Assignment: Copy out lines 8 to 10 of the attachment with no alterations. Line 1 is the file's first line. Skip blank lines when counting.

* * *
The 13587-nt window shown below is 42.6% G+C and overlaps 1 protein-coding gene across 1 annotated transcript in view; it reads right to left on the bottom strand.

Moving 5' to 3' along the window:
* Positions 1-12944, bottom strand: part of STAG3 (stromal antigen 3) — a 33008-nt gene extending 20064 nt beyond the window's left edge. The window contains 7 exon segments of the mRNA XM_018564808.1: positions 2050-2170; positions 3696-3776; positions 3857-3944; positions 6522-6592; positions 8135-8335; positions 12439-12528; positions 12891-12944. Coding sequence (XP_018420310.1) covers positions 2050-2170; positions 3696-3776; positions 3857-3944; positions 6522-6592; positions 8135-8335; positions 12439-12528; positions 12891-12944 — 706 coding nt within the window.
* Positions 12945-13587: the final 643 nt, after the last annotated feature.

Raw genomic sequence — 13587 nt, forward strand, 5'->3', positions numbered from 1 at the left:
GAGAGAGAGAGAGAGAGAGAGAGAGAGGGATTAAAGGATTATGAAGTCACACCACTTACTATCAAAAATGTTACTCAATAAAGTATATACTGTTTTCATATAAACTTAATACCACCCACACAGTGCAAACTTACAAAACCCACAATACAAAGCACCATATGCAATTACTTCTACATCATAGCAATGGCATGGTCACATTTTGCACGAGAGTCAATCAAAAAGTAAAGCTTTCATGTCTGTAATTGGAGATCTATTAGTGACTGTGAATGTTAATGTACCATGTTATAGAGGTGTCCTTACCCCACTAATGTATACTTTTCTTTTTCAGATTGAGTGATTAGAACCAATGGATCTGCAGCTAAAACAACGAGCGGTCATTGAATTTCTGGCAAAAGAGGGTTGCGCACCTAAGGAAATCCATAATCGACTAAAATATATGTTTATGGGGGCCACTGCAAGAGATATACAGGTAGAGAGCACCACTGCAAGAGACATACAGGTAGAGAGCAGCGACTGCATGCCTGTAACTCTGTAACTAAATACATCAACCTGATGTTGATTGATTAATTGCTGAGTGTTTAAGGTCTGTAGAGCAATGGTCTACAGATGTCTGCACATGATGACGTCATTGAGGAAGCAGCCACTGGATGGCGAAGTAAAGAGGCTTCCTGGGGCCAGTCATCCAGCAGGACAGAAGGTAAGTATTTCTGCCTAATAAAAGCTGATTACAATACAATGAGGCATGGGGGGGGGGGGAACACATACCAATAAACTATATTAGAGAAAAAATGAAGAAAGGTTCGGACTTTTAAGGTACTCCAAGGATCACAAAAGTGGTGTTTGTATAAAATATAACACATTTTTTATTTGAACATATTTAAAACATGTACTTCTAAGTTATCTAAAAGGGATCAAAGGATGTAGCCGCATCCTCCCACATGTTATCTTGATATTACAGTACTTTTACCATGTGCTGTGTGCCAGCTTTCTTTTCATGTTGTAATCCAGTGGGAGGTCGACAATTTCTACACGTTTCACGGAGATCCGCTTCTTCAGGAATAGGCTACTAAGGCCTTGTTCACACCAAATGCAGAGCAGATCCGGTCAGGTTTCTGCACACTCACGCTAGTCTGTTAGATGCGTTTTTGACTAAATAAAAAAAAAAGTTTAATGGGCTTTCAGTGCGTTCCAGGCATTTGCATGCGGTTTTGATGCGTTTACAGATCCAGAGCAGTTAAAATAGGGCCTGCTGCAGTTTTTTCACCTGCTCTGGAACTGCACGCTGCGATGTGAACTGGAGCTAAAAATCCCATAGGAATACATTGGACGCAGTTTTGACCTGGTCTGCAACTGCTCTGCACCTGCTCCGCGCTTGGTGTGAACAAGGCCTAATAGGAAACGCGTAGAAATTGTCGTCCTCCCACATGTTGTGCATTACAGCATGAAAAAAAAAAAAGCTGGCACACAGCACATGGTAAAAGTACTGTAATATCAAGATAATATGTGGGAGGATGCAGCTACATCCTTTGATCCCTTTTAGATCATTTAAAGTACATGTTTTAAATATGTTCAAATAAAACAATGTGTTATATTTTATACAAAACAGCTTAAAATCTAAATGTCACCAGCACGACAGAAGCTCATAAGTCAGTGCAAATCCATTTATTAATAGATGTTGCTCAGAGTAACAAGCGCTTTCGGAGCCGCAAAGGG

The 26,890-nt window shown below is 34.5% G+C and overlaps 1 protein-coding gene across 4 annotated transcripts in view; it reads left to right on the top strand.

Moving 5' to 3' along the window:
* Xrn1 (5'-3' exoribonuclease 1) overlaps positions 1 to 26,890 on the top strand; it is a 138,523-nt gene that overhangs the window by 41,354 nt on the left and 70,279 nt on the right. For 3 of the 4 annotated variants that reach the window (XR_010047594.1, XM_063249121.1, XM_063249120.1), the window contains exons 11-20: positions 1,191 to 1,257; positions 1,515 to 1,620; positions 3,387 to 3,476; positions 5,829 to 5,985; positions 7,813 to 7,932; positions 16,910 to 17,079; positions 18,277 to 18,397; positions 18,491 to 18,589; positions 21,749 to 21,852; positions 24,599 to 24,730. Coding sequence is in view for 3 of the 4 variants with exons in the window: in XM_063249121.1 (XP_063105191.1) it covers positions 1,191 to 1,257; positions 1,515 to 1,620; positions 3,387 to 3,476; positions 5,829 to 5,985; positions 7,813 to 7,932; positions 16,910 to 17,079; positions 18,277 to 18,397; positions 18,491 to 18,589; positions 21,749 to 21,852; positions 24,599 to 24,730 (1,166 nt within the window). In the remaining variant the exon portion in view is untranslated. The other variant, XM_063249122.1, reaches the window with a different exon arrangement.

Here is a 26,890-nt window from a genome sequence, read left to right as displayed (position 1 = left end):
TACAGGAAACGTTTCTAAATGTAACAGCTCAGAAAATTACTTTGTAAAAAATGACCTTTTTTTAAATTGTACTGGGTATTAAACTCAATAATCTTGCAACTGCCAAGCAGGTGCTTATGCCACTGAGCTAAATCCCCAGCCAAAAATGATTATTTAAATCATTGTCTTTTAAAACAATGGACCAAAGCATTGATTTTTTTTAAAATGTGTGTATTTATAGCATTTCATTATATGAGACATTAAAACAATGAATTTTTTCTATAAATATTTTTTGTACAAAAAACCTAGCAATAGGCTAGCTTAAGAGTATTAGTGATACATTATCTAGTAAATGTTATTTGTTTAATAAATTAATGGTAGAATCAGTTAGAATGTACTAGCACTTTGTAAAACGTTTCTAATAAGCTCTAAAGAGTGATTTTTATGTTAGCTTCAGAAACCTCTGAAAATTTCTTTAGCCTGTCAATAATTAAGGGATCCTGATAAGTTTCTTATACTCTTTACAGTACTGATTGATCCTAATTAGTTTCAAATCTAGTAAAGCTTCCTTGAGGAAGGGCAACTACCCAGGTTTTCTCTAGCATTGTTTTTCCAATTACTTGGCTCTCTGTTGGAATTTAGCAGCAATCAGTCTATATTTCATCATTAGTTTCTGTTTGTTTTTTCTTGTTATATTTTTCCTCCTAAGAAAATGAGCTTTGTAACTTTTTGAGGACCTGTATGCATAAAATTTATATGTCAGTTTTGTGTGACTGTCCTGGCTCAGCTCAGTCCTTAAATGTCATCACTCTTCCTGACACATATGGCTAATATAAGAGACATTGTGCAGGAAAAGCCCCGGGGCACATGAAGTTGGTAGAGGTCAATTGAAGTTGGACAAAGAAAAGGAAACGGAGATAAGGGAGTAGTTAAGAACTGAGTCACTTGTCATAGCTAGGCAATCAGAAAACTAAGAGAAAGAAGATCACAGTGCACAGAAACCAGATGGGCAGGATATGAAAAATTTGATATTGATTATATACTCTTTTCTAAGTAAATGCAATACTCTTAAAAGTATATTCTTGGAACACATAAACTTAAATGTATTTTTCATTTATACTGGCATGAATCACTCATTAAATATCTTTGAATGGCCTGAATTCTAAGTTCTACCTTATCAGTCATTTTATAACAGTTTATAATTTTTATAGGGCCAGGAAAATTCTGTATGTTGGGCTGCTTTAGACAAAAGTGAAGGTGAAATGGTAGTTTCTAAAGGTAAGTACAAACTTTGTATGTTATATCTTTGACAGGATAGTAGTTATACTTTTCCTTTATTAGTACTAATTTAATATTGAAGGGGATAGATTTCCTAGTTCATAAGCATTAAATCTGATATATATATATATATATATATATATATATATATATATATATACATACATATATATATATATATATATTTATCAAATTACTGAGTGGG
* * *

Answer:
Moving 5' to 3' along the window:
* Xrn1 (5'-3' exoribonuclease 1) overlaps positions 1 to 26,890 on the top strand; it is a 138,523-nt gene that overhangs the window by 41,354 nt on the left and 70,279 nt on the right. For 3 of the 4 annotated variants that reach the window (XR_010047594.1, XM_063249121.1, XM_063249120.1), the window contains exons 11-20: positions 1,191 to 1,257; positions 1,515 to 1,620; positions 3,387 to 3,476; positions 5,829 to 5,985; positions 7,813 to 7,932; positions 16,910 to 17,079; positions 18,277 to 18,397; positions 18,491 to 18,589; positions 21,749 to 21,852; positions 24,599 to 24,730. Coding sequence is in view for 3 of the 4 variants with exons in the window: in XM_063249121.1 (XP_063105191.1) it covers positions 1,191 to 1,257; positions 1,515 to 1,620; positions 3,387 to 3,476; positions 5,829 to 5,985; positions 7,813 to 7,932; positions 16,910 to 17,079; positions 18,277 to 18,397; positions 18,491 to 18,589; positions 21,749 to 21,852; positions 24,599 to 24,730 (1,166 nt within the window). In the remaining variant the exon portion in view is untranslated. The other variant, XM_063249122.1, reaches the window with a different exon arrangement.

Here is a 26,890-nt window from a genome sequence, read left to right as displayed (position 1 = left end):